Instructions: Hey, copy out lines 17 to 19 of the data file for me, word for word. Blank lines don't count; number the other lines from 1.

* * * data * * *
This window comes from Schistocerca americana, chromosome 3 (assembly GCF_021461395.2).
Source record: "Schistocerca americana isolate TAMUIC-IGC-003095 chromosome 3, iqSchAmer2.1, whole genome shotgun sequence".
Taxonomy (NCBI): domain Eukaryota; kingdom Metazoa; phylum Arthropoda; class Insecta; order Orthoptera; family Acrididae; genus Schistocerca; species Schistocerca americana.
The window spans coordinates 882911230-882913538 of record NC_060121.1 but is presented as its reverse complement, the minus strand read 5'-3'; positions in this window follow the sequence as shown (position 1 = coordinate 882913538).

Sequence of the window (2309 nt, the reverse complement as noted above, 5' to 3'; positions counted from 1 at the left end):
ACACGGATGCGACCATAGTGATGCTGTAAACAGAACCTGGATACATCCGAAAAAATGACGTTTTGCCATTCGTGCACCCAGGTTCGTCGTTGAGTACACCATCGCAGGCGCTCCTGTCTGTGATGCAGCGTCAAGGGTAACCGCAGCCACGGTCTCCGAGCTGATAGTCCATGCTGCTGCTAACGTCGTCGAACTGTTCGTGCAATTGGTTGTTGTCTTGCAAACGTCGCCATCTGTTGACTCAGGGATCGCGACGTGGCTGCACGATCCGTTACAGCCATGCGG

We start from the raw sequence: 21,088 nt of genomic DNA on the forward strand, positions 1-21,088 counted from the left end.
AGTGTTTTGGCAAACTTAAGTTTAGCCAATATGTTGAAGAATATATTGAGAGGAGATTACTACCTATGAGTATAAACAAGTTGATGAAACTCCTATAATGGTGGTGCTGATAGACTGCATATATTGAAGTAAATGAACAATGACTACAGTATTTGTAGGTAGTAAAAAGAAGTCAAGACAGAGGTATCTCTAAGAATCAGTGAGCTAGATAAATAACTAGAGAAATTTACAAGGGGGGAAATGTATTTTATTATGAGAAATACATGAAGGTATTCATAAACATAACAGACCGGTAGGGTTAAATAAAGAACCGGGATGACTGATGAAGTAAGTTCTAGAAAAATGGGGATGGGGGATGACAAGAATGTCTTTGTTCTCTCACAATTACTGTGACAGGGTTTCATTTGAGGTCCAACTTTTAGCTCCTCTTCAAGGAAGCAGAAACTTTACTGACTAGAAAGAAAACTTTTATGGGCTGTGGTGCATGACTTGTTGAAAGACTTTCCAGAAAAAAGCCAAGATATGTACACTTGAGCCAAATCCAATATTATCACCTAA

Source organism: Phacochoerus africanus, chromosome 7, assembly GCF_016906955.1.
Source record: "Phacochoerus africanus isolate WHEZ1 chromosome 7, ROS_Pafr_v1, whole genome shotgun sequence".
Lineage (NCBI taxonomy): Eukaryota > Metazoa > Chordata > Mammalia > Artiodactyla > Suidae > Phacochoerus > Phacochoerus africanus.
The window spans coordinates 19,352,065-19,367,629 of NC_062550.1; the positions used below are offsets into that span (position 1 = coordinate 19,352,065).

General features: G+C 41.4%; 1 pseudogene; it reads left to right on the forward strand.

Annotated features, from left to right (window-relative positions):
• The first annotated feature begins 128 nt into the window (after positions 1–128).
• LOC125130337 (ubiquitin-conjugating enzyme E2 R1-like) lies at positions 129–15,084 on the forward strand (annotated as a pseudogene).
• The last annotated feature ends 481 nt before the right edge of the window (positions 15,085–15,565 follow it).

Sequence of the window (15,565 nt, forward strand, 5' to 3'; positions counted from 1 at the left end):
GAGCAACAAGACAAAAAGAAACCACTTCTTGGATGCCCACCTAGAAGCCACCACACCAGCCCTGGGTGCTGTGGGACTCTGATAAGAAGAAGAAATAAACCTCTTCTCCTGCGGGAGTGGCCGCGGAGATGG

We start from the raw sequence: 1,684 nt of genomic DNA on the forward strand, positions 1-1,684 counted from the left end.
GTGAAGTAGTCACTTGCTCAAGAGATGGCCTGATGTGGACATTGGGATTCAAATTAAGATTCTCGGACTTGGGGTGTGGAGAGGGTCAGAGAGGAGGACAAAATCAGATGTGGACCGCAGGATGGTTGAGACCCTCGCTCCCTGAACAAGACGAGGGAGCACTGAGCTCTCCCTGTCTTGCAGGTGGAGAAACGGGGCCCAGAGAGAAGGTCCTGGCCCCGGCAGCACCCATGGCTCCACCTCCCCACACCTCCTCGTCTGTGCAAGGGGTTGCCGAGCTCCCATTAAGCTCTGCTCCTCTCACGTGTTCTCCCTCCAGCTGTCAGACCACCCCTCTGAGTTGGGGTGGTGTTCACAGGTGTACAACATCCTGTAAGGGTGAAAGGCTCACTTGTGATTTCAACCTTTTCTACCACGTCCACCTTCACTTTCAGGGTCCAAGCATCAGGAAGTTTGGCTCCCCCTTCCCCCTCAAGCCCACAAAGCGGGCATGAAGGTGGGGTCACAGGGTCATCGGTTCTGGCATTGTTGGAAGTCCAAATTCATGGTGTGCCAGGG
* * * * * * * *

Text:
• The last annotated feature ends 481 nt before the right edge of the window (positions 15,085–15,565 follow it).

Sequence of the window (15,565 nt, forward strand, 5' to 3'; positions counted from 1 at the left end):
GAGCAACAAGACAAAAAGAAACCACTTCTTGGATGCCCACCTAGAAGCCACCACACCAGCCCTGGGTGCTGTGGGACTCTGATAAGAAGAAGAAATAAACCTCTTCTCCTGCGGGAGTGGCCGCGGAGATGG